- Unlike other VC firms, the so-called World Fund will measure its success on "climate returns," not just financial returns, Ecosia said.
- "Our goal is to solve climate change," Ecosia CEO Christian Kroll told CNBC.
- Kroll said the company is "extremely well connected to a lot of climate start-ups."
Ecosia, the search engine that uses its ad revenue to plant trees, has launched a 350 million euro ($405 million) venture capital fund focused on the climate crisis.
The so-called World Fund will invest in the "next generation" of founders looking to tackle the issue, Ecosia said, and will measure its success on "climate returns" as well as financial returns.
"Our goal is to solve climate change," Ecosia CEO Christian Kroll told CNBC ahead of the launch on Tuesday, just days before the COP26 climate summit.
"We've been doing that at Ecosia for a long time by planting trees," Kroll said, adding that the company has planted 136 million trees so far. "But that alone won't be enough to solve climate change."
Research published Tuesday shows that climate tech start-ups have raised more money so far this year than they have in any other year, with $32 billion pumped into start-ups tackling climate change around the world since the start of 2021.
The Ecosia search engine has 15 million monthly active users and it expects to report annual revenues of 25 million euros ($29 million) this year. The size of its user base pales in comparison to Google, however, which has billions of users.
Kroll said Ecosia is "extremely well connected to a lot of climate start-ups" but it's unable to support them with the money it's generating through its search engine.
"Our promise to our users is that if you search with us we use the money for tree planting," he said. "If we were to put that into risky start-ups and it then doesn't work out then it wouldn't be so well received."
He hopes that setting up a separate VC fund that raises capital from alternative sources will help to eliminate this issue.
Bill Gates, the billionaire co-founder of Microsoft, said in an interview that aired Wednesday that climate tech will produce eight to 10 Teslas, a Google, an Amazon and a Microsoft. The people at Ecosia have a similar view, believing that the most valuable companies of the next decade will be those enabling a decarbonized world.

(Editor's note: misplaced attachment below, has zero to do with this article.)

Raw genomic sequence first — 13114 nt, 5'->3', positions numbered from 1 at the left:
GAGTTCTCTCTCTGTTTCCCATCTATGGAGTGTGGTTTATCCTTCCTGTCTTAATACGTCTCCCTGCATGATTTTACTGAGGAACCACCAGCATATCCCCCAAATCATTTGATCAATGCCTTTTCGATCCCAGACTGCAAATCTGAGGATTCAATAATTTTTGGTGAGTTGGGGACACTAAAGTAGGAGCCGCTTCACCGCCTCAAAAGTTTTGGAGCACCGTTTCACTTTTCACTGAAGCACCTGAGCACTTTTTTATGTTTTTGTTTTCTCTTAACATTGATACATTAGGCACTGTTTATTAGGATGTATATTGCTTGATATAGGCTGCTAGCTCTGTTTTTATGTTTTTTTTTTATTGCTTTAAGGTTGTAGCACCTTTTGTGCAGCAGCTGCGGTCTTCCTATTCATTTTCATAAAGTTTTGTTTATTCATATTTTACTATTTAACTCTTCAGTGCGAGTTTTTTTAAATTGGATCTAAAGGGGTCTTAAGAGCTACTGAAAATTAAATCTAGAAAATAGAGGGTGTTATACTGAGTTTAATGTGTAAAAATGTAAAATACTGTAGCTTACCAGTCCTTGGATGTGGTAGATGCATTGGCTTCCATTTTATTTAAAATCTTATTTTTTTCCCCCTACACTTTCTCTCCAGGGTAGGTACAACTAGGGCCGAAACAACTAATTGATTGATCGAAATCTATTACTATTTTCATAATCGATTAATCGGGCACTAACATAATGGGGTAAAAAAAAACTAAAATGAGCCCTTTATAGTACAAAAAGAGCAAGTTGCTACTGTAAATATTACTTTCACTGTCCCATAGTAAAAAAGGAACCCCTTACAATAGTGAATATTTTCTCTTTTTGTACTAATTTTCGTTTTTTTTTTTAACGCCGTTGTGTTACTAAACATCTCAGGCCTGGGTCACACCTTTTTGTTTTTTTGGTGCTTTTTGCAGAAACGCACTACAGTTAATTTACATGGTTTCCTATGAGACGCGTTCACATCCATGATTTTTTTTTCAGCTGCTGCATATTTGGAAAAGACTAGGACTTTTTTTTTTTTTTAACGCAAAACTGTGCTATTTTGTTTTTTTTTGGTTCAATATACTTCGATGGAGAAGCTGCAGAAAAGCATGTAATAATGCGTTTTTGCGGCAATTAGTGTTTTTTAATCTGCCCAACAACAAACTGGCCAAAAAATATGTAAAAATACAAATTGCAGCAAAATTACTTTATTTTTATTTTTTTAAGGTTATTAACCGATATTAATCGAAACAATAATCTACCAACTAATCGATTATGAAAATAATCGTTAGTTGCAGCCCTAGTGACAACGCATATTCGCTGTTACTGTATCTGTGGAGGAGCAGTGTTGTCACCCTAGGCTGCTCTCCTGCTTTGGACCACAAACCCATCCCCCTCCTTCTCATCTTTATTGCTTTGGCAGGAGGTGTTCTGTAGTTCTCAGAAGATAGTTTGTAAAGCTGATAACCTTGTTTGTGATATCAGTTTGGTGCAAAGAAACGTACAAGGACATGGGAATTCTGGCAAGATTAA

More than half of the funding for the World Fund has already been committed from entrepreneurs and large institutions, Ecosia said, adding that the fund has made three investments that are yet to be announced.
"We've invested in a plant-based meats firm revolutionizing the top-end of the market and a cocoa replacement firm that cuts back on deforestation," said Danijel Visevic, head of investments at Ecosia and head of World Fund.
In total, the World Fund will be used to back around 40 early stage and "growth" stage companies.
One important caveat to note is that every company that World Fund invests in must contribute to a significant reduction in carbon dioxide emissions. Specifically, the Fund will only invest in companies that have the potential to remove 100 megatons of carbon dioxide each year from the atmosphere.
"Everything comes back to that figure, regardless of what the technology is," World Fund Partner Craig Douglas told CNBC.
The World Fund said it will look to back carbon-cutting companies in food and agriculture, transportation and the "built environment," among others.
Ecosia claims that the World Fund is the biggest of its kind in Europe, while the world's biggest is operated by Gates's Breakthrough Ventures and stands at $2 billion.
Global climate tech VC investment has soared from $6.6 billion in 2016 to $32.3 billion in 2021 so far, an increase in funding by almost five times, according to a report from promo agency London & Partners and VC analysis firm Dealroom.co.
The VC industry has traditionally been somewhat reluctant to invest in climate tech start-ups but Dara Saharova, a general partner at World Fund, said companies in the sector that were founded between 2008 and 2013 now have a market cap of around $800 billion.
"In Europe, there's a lot of people who invest $1 million to $5 million, and there's some big institutions now who are willing to put in, you know $30 million plus per company," Douglas said. "But there's virtually no one in between." He added that the World Fund has been created to bridge the gap.